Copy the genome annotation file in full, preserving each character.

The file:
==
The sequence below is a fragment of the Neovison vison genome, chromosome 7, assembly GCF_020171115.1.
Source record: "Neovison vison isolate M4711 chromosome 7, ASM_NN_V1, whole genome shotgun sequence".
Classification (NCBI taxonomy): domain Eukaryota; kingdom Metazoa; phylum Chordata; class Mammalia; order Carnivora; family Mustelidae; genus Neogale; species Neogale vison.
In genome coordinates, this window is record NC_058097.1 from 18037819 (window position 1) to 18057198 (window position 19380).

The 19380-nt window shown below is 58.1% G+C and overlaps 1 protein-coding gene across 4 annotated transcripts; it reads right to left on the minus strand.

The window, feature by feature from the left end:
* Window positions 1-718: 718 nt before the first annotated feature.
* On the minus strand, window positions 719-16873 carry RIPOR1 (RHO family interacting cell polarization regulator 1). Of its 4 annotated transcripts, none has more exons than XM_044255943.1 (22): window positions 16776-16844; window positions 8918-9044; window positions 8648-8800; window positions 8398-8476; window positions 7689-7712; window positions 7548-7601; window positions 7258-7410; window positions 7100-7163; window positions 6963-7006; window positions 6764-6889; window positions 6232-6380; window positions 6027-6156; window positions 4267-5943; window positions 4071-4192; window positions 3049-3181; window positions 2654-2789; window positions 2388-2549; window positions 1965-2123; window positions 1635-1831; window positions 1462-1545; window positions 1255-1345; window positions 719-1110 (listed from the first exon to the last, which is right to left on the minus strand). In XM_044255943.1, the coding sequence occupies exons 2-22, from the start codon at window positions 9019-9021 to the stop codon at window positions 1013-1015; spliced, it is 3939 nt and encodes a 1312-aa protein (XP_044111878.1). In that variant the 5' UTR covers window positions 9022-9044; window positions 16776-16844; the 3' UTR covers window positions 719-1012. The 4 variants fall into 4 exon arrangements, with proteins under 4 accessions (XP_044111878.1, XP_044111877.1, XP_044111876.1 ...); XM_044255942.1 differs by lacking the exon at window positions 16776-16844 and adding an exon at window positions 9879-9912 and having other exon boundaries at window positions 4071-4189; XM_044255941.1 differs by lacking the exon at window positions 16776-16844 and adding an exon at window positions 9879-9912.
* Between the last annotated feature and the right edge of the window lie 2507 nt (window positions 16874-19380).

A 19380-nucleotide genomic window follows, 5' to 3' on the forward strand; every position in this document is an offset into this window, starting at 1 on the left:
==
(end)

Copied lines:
The sequence below is a fragment of the Neovison vison genome, chromosome 7, assembly GCF_020171115.1.
Source record: "Neovison vison isolate M4711 chromosome 7, ASM_NN_V1, whole genome shotgun sequence".
Classification (NCBI taxonomy): domain Eukaryota; kingdom Metazoa; phylum Chordata; class Mammalia; order Carnivora; family Mustelidae; genus Neogale; species Neogale vison.
In genome coordinates, this window is record NC_058097.1 from 18037819 (window position 1) to 18057198 (window position 19380).

The 19380-nt window shown below is 58.1% G+C and overlaps 1 protein-coding gene across 4 annotated transcripts; it reads right to left on the minus strand.

The window, feature by feature from the left end:
* Window positions 1-718: 718 nt before the first annotated feature.
* On the minus strand, window positions 719-16873 carry RIPOR1 (RHO family interacting cell polarization regulator 1). Of its 4 annotated transcripts, none has more exons than XM_044255943.1 (22): window positions 16776-16844; window positions 8918-9044; window positions 8648-8800; window positions 8398-8476; window positions 7689-7712; window positions 7548-7601; window positions 7258-7410; window positions 7100-7163; window positions 6963-7006; window positions 6764-6889; window positions 6232-6380; window positions 6027-6156; window positions 4267-5943; window positions 4071-4192; window positions 3049-3181; window positions 2654-2789; window positions 2388-2549; window positions 1965-2123; window positions 1635-1831; window positions 1462-1545; window positions 1255-1345; window positions 719-1110 (listed from the first exon to the last, which is right to left on the minus strand). In XM_044255943.1, the coding sequence occupies exons 2-22, from the start codon at window positions 9019-9021 to the stop codon at window positions 1013-1015; spliced, it is 3939 nt and encodes a 1312-aa protein (XP_044111878.1). In that variant the 5' UTR covers window positions 9022-9044; window positions 16776-16844; the 3' UTR covers window positions 719-1012. The 4 variants fall into 4 exon arrangements, with proteins under 4 accessions (XP_044111878.1, XP_044111877.1, XP_044111876.1 ...); XM_044255942.1 differs by lacking the exon at window positions 16776-16844 and adding an exon at window positions 9879-9912 and having other exon boundaries at window positions 4071-4189; XM_044255941.1 differs by lacking the exon at window positions 16776-16844 and adding an exon at window positions 9879-9912.
* Between the last annotated feature and the right edge of the window lie 2507 nt (window positions 16874-19380).

A 19380-nucleotide genomic window follows, 5' to 3' on the forward strand; every position in this document is an offset into this window, starting at 1 on the left: